Atoning Sacrifice- 1 John 2:2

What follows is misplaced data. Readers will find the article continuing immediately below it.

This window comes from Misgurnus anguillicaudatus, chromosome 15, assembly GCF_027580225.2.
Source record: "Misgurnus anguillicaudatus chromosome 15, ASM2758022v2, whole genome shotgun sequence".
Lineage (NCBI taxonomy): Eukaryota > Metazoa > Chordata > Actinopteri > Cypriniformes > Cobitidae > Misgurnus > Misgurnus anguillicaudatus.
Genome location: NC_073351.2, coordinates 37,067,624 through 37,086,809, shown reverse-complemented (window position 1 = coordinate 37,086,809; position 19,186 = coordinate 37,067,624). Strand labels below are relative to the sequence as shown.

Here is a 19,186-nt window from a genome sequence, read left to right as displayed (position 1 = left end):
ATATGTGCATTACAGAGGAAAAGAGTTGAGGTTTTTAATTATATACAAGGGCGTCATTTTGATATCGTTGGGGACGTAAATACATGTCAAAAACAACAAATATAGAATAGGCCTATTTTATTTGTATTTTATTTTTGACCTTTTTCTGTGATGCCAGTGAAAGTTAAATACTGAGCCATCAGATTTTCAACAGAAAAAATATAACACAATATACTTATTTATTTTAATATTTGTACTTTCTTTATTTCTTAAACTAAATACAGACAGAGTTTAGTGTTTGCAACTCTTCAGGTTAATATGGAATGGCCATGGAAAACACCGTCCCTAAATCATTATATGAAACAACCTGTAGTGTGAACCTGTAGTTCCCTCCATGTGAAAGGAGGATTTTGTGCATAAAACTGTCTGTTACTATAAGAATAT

In 1 John 2:2, we find that Jesus is the “atoning sacrifice for our sins, and not only for ours but also for the sins of the whole world”. The Greek word translated “atoning sacrifice” here is hilasmos, which in some translations (KJV,ESV,ASV) is translated as propitiation, while in others (RSV) it is translated as expiation. Much argument has taken place over the years as to which of these is “correct”. Does John use hilasmos as propitiation or expiation? We will address this issue by first defining what these terms mean. Propitiation refers to the aversion of wrath. It was used in pagan religions to refer to sacrifices offered to placate the anger of the gods. God hates sin, and His wrath (anger) rightly and justly falls upon all sin, and Jesus, in His sacrifice, took the wrath of God upon Himself. God was propitiated by Jesus’ sacrifice, His wrath was averted from us and poured out upon Jesus, so Jesus was the propitiation for our sins. Expiation means to “make amends or atone for”. Sin is an offense against God and blood was required to make atonement for it (Leviticus 16:27), sin must be atoned for to be forgiven (Hebrews 9:23). In the Old Testament, sin was atoned for by the sprinkling of blood upon the atonement cover (also known as the mercy seat), which is the Hebrew term kipporet, which is the Hebrew equivalent of the Greek hilsterion. In the New Testament, sin is atoned for by the blood of the Lamb of God, whose blood was shed to atone for our sin so that it would be forgiven. So Jesus also was the expiation for our sins. Propitiation and expiation can therefore be seen as two sides of the same coin, as two things which go together and look at Jesus sacrifice from two different perspectives. God is propitiated and sin is expiated, and both are necessary for our salvation. God’s wrath is averted from us and our sin is atoned for, and both are accomplished through the sacrifice of Jesus on the cross. We are blameless because our sin has been expiated, and we are holy and draw near to God because He has been propitiated. So which translation of hilasmos is the correct one? We have shown that expiation and propitiation belong together, and that both of these were accomplished by Jesus’ sacrifice on the cross. It is our opinion that to translate this term as an either/or (either expiation or propitiation) leaves something missing from what John is trying to tell us here, and it should be more properly translated as a both/and, as the NIV attempts to do with its “sacrifice of atonement”. The use of sacrifice captures the concept of propitiation, while the use of atonement captures the concept of expiation. Propitiation/expiation is not by nature an either/or, but rather a both/and. It is not either expiation or propitiation, but rather both expiation and propitiation. Jesus’ sacrifice both averted God’s wrath and atoned for sin, and the two can not and should not be separated, for they belong together, and what Jesus did accomplished both for us, our sin is expiated and God’s wrath is propitiated, all by Jesus’ atoning sacrifice for us.

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